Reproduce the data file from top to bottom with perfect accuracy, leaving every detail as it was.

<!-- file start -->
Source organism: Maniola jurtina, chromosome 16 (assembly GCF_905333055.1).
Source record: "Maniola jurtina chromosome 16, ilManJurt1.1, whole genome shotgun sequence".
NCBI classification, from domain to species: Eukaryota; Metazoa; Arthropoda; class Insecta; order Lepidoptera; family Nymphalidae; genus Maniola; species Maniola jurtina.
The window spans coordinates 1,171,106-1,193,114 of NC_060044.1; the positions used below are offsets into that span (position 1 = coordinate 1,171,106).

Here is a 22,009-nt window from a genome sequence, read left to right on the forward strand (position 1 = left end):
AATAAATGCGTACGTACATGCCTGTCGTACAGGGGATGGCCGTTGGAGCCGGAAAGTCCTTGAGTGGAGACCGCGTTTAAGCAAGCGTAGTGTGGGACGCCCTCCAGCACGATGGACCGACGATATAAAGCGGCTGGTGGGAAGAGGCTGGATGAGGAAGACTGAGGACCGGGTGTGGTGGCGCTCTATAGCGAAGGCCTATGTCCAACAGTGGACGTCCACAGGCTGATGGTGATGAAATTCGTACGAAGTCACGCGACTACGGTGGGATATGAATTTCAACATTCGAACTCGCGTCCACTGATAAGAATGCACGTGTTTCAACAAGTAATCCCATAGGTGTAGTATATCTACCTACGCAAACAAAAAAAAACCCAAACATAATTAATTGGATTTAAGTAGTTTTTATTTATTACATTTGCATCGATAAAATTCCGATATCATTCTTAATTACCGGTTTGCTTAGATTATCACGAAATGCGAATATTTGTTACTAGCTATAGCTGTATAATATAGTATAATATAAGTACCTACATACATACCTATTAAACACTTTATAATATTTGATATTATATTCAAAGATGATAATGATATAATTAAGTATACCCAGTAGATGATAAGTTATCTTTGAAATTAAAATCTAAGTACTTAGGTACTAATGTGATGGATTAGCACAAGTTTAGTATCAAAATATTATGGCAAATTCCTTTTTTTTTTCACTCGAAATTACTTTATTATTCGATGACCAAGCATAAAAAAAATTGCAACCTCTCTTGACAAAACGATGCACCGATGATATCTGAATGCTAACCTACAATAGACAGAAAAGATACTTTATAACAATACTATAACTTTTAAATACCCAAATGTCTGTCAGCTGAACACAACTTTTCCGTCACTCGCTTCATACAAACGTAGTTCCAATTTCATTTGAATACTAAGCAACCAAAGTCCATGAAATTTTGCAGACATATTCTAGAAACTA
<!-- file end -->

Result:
Source organism: Maniola jurtina, chromosome 16 (assembly GCF_905333055.1).
Source record: "Maniola jurtina chromosome 16, ilManJurt1.1, whole genome shotgun sequence".
NCBI classification, from domain to species: Eukaryota; Metazoa; Arthropoda; class Insecta; order Lepidoptera; family Nymphalidae; genus Maniola; species Maniola jurtina.
The window spans coordinates 1,171,106-1,193,114 of NC_060044.1; the positions used below are offsets into that span (position 1 = coordinate 1,171,106).

Here is a 22,009-nt window from a genome sequence, read left to right on the forward strand (position 1 = left end):
AATAAATGCGTACGTACATGCCTGTCGTACAGGGGATGGCCGTTGGAGCCGGAAAGTCCTTGAGTGGAGACCGCGTTTAAGCAAGCGTAGTGTGGGACGCCCTCCAGCACGATGGACCGACGATATAAAGCGGCTGGTGGGAAGAGGCTGGATGAGGAAGACTGAGGACCGGGTGTGGTGGCGCTCTATAGCGAAGGCCTATGTCCAACAGTGGACGTCCACAGGCTGATGGTGATGAAATTCGTACGAAGTCACGCGACTACGGTGGGATATGAATTTCAACATTCGAACTCGCGTCCACTGATAAGAATGCACGTGTTTCAACAAGTAATCCCATAGGTGTAGTATATCTACCTACGCAAACAAAAAAAAACCCAAACATAATTAATTGGATTTAAGTAGTTTTTATTTATTACATTTGCATCGATAAAATTCCGATATCATTCTTAATTACCGGTTTGCTTAGATTATCACGAAATGCGAATATTTGTTACTAGCTATAGCTGTATAATATAGTATAATATAAGTACCTACATACATACCTATTAAACACTTTATAATATTTGATATTATATTCAAAGATGATAATGATATAATTAAGTATACCCAGTAGATGATAAGTTATCTTTGAAATTAAAATCTAAGTACTTAGGTACTAATGTGATGGATTAGCACAAGTTTAGTATCAAAATATTATGGCAAATTCCTTTTTTTTTTCACTCGAAATTACTTTATTATTCGATGACCAAGCATAAAAAAAATTGCAACCTCTCTTGACAAAACGATGCACCGATGATATCTGAATGCTAACCTACAATAGACAGAAAAGATACTTTATAACAATACTATAACTTTTAAATACCCAAATGTCTGTCAGCTGAACACAACTTTTCCGTCACTCGCTTCATACAAACGTAGTTCCAATTTCATTTGAATACTAAGCAACCAAAGTCCATGAAATTTTGCAGACATATTCTAGAAACTA